Total Pageviews

Thursday, September 6, 2012

Cuomo Delivers Convention Speech - of Sorts


CHARLOTTE, N.C. - In his sole public appearance at a national party gathering in which he simultaneously avoided and stoked national attention, Gov. Andrew M. Cuomo on Thursday delivered a convention-style speech filled with tart-tongued denunciations of Republican economic policies as well as praise for New York as a progressive ideal for the country.

The governor, speaking at a breakfast sponsored by the New York State Democratic Committee, offered an unmistakable argument for his leadership as a new model of how Democrats can govern - on taxes, education and same-sex marriage - and struck many as a preview of the case for a presidential run by Mr. Cuomo in 2016.

Although he was speaking to 400 New Yorkers in a banquet tent on the outskirts of the city, Mr. Cuomo's speech seemed tailored to the Democratic National Convention hall 10 miles away, as he slipped between addressing his audience as “New Yorkers” and “America,” blew air-kisses and strutted off the balloon-bedecked stage to Bon Jovi's “Work for the Working Man.”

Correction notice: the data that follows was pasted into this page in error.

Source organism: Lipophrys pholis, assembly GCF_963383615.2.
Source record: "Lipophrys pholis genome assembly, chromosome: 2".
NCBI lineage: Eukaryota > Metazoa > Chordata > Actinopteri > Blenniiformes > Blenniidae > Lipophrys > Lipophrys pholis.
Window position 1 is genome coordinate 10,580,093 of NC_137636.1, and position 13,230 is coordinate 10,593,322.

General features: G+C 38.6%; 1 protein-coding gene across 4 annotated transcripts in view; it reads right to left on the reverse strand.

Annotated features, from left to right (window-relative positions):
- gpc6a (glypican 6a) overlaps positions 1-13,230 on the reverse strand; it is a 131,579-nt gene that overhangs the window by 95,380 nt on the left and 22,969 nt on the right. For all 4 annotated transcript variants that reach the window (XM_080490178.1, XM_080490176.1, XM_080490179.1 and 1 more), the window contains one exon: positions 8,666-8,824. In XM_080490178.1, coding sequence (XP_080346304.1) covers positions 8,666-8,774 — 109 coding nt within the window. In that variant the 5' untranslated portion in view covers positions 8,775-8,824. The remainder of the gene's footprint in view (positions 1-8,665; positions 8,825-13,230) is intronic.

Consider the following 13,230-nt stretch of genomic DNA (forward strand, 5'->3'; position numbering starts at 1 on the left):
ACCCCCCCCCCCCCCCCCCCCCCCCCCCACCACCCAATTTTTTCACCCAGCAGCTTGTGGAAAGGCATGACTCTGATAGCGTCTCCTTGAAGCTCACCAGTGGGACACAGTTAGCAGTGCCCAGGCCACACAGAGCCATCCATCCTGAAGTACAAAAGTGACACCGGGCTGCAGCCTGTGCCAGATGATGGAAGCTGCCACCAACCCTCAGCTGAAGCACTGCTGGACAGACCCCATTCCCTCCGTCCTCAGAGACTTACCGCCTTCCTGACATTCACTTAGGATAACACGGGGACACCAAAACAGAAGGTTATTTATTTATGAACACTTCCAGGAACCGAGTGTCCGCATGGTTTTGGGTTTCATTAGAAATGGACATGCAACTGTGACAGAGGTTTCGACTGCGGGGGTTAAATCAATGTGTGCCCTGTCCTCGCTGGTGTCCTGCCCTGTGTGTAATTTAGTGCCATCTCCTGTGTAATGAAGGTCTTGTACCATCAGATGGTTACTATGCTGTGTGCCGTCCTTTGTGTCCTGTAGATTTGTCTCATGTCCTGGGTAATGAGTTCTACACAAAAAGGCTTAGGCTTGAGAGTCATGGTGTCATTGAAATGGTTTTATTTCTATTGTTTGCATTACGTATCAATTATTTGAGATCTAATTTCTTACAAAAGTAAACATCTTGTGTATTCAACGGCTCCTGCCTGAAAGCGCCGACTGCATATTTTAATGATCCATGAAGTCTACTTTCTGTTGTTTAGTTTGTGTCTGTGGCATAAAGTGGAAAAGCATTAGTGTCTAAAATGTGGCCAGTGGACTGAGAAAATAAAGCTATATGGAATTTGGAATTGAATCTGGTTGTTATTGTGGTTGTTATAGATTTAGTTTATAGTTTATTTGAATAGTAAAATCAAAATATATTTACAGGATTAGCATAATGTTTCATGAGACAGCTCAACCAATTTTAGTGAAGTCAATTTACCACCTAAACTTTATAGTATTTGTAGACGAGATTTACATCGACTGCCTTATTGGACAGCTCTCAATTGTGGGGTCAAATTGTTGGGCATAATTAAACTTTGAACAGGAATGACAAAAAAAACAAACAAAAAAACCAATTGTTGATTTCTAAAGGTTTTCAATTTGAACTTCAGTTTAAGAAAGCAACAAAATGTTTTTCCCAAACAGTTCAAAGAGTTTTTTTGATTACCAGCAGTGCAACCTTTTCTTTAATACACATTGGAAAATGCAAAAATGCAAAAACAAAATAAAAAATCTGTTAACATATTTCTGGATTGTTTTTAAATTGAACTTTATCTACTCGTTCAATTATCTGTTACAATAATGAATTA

“When one of us is raised, we are all raised,” he said, his voice rising to a full shout as the crowd leapt to its feet. “When one of us is low, we are all low.”

“The sweetest success,” he said, “is shared success.”

Mr. Cuomo, unlike several other possible 2016 presidential contenders, had declined a speaking slot on the convention program, and refused to hobnob with Democratic activists this week. He canceled a fund-raiser with top Democratic donors to avoid unwanted headlines. He waited until Thursday morning to fly in from New York, and planned a quick exit after President Obama's speech Thursday evening.

But the preparations surrounding the address by Mr. Cuomo were extensive. Aides set up rope lines to pen in dozens of reporters for his speech, and after he finished, the normally voluble and friendly governor es caped through a side exit, rather than mingling with guests.

His address was the most anticipated event of the week for the New York political establishment, drawing much of the state's Congressional delegation, as well as a figure who rarely accompanies Mr. Cuomo to local political events: his girlfriend, Sandra Lee, who sprung out of her folding chair at applause lines like a seasoned campaign spouse.